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Manufacturing USA Program is Key to Maintaining American Manufacturing Industry as a Global Competitor

Manufacturing USA Program is Key to Maintaining American Manufacturing Industry as a Global Competitor

Last year a workshop was held to reexamine the Manufacturing USA program. The Manufacturing USA  program was established in 2014, and is comprised of a series of 14 manufacturing institutes, overseen by the National Institute of Standards and Technology under the Department of Commerce. The program was created to strengthen the state of American manufacturing and provide manufacturers with support such as federal funding and workforce development programs.

The National Academies of Sciences, Engineering and Medicine (NASEM) recently released a report detailing this workshop, which examined and analyzed the work of the institutes thus far, and determined whether the institutes could continue their work if they lost their federal funding.

One of the key discussion points that arose throughout the workshop was the need for the United States to locate both its production and innovation domestically to help maintain—or reverse the decline of—its competitiveness. As one participant noted, it is important to maintain domestic supply chains, as a decline in domestic infrastructure will have the domino effect of a decline in innovative capacity. Another participant further elaborated on this, stating that if U.S. manufacturing is moved abroad, this may cause U.S. companies to lose their incentive to strive for the most advanced technologies.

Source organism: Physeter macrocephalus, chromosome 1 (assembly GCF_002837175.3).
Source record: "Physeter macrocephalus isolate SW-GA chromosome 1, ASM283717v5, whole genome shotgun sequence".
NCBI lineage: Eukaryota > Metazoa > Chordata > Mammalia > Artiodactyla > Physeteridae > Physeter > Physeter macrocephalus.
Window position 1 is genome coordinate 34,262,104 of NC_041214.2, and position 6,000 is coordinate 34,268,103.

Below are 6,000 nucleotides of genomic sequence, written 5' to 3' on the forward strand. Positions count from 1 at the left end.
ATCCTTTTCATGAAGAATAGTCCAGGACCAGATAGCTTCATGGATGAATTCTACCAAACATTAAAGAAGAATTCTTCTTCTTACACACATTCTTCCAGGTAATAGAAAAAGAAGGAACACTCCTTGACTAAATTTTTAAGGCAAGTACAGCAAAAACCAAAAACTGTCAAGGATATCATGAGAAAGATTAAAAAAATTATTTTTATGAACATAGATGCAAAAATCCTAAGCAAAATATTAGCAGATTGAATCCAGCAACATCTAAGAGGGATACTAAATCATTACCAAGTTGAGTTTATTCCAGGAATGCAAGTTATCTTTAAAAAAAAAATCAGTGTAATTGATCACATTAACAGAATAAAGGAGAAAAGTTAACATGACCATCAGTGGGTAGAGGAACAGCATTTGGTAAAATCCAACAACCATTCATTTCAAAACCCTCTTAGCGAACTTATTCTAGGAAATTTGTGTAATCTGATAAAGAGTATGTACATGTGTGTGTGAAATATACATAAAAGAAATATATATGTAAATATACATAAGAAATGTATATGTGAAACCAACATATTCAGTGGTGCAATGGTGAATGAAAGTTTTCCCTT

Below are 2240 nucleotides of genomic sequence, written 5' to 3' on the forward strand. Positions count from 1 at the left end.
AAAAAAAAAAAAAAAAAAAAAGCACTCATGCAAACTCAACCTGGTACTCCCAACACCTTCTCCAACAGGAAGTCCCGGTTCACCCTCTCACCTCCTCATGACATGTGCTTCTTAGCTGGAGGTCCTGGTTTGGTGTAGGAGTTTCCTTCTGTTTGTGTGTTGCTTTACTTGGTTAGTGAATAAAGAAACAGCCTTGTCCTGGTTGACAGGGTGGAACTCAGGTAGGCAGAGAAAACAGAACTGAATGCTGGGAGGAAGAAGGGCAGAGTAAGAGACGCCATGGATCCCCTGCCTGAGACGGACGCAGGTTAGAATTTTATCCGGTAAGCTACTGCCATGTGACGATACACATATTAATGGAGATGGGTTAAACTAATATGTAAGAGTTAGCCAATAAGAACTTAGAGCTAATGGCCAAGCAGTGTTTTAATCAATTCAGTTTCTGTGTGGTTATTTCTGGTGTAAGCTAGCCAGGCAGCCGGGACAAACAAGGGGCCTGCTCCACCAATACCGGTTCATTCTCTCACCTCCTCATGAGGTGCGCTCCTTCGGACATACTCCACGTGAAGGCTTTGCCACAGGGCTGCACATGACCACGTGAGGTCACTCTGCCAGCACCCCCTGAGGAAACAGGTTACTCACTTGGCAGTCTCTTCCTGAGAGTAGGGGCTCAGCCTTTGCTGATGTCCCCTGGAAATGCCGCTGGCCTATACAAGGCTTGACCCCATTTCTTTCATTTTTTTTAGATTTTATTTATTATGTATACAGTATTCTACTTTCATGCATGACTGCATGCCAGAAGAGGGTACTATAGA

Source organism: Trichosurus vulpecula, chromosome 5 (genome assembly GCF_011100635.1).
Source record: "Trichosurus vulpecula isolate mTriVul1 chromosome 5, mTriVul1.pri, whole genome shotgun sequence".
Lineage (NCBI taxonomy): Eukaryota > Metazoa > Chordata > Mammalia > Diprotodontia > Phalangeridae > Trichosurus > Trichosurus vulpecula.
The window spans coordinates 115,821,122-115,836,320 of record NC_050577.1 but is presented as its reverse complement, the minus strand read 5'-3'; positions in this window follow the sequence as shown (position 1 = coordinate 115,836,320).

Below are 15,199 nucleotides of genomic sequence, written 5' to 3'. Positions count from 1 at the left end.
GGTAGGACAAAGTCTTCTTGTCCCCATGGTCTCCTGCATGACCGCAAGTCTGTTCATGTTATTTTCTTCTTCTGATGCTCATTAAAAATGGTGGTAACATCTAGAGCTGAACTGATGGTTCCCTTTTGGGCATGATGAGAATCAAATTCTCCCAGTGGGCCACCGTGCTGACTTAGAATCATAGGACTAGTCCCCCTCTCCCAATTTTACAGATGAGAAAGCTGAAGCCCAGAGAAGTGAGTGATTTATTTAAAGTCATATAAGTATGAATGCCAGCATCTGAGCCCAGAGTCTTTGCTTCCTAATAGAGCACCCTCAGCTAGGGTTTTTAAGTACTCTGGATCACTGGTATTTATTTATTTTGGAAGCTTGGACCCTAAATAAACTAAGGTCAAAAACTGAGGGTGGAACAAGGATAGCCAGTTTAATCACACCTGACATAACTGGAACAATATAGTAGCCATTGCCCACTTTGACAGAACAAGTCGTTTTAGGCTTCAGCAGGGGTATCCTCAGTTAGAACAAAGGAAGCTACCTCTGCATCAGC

A similar topic of discussion surrounding the Manufacturing USA program was that the funding advanced manufacturing has received so far has been inadequate. The task the Manufacturing USA program is being asked to do is not to scale with the funding it has received. Part of this is also due to the fact that advanced manufacturing capability advances through growth, but as one workshop attendee noted, “we are not putting in money at a scale that we have put in the past toward this problem.”

Other topics of discussion summarized in the report include workforce development, increasing U.S. manufacturing competitiveness, and the future of the institutes.

To view the report in full, click here:

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